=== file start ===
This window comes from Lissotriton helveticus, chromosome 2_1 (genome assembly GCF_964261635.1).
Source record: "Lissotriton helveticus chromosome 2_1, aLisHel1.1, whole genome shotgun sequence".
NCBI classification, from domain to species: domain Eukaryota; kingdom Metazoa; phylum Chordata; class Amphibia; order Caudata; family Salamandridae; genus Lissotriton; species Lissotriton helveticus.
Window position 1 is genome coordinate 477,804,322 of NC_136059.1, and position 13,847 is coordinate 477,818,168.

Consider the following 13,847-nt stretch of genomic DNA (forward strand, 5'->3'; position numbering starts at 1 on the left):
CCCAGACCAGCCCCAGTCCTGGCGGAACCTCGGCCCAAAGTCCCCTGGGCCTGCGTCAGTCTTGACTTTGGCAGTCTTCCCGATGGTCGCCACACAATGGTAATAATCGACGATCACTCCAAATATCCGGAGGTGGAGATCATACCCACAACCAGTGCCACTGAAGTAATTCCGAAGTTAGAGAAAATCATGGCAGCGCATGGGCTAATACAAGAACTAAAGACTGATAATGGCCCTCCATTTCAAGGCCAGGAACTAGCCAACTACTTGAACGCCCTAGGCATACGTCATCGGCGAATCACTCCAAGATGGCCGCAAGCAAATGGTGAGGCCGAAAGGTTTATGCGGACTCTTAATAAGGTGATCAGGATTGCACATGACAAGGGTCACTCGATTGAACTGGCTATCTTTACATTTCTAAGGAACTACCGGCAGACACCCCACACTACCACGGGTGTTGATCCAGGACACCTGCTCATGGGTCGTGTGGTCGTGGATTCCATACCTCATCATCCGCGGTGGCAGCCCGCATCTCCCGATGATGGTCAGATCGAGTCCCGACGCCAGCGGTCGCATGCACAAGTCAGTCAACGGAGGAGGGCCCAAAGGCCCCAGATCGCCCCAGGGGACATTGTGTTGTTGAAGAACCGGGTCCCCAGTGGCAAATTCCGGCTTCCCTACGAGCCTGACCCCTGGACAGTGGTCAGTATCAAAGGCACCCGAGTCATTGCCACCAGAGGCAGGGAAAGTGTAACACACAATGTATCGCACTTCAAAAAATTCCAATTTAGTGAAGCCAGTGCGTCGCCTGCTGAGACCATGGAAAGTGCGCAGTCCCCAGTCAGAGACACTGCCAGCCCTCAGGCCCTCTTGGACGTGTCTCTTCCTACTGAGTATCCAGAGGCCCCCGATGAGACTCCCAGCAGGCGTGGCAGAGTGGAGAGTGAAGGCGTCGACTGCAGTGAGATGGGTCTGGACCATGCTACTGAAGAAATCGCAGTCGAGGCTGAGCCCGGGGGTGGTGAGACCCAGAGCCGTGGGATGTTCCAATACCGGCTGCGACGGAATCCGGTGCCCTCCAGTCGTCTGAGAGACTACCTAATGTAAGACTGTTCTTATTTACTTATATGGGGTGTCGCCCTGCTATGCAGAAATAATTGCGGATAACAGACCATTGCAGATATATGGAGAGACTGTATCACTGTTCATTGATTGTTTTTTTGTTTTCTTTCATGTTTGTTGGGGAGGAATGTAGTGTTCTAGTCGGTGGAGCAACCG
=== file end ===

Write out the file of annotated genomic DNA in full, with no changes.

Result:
This window comes from Lissotriton helveticus, chromosome 2_1 (genome assembly GCF_964261635.1).
Source record: "Lissotriton helveticus chromosome 2_1, aLisHel1.1, whole genome shotgun sequence".
NCBI classification, from domain to species: domain Eukaryota; kingdom Metazoa; phylum Chordata; class Amphibia; order Caudata; family Salamandridae; genus Lissotriton; species Lissotriton helveticus.
Window position 1 is genome coordinate 477,804,322 of NC_136059.1, and position 13,847 is coordinate 477,818,168.

Consider the following 13,847-nt stretch of genomic DNA (forward strand, 5'->3'; position numbering starts at 1 on the left):
CCCAGACCAGCCCCAGTCCTGGCGGAACCTCGGCCCAAAGTCCCCTGGGCCTGCGTCAGTCTTGACTTTGGCAGTCTTCCCGATGGTCGCCACACAATGGTAATAATCGACGATCACTCCAAATATCCGGAGGTGGAGATCATACCCACAACCAGTGCCACTGAAGTAATTCCGAAGTTAGAGAAAATCATGGCAGCGCATGGGCTAATACAAGAACTAAAGACTGATAATGGCCCTCCATTTCAAGGCCAGGAACTAGCCAACTACTTGAACGCCCTAGGCATACGTCATCGGCGAATCACTCCAAGATGGCCGCAAGCAAATGGTGAGGCCGAAAGGTTTATGCGGACTCTTAATAAGGTGATCAGGATTGCACATGACAAGGGTCACTCGATTGAACTGGCTATCTTTACATTTCTAAGGAACTACCGGCAGACACCCCACACTACCACGGGTGTTGATCCAGGACACCTGCTCATGGGTCGTGTGGTCGTGGATTCCATACCTCATCATCCGCGGTGGCAGCCCGCATCTCCCGATGATGGTCAGATCGAGTCCCGACGCCAGCGGTCGCATGCACAAGTCAGTCAACGGAGGAGGGCCCAAAGGCCCCAGATCGCCCCAGGGGACATTGTGTTGTTGAAGAACCGGGTCCCCAGTGGCAAATTCCGGCTTCCCTACGAGCCTGACCCCTGGACAGTGGTCAGTATCAAAGGCACCCGAGTCATTGCCACCAGAGGCAGGGAAAGTGTAACACACAATGTATCGCACTTCAAAAAATTCCAATTTAGTGAAGCCAGTGCGTCGCCTGCTGAGACCATGGAAAGTGCGCAGTCCCCAGTCAGAGACACTGCCAGCCCTCAGGCCCTCTTGGACGTGTCTCTTCCTACTGAGTATCCAGAGGCCCCCGATGAGACTCCCAGCAGGCGTGGCAGAGTGGAGAGTGAAGGCGTCGACTGCAGTGAGATGGGTCTGGACCATGCTACTGAAGAAATCGCAGTCGAGGCTGAGCCCGGGGGTGGTGAGACCCAGAGCCGTGGGATGTTCCAATACCGGCTGCGACGGAATCCGGTGCCCTCCAGTCGTCTGAGAGACTACCTAATGTAAGACTGTTCTTATTTACTTATATGGGGTGTCGCCCTGCTATGCAGAAATAATTGCGGATAACAGACCATTGCAGATATATGGAGAGACTGTATCACTGTTCATTGATTGTTTTTTTGTTTTCTTTCATGTTTGTTGGGGAGGAATGTAGTGTTCTAGTCGGTGGAGCAACCG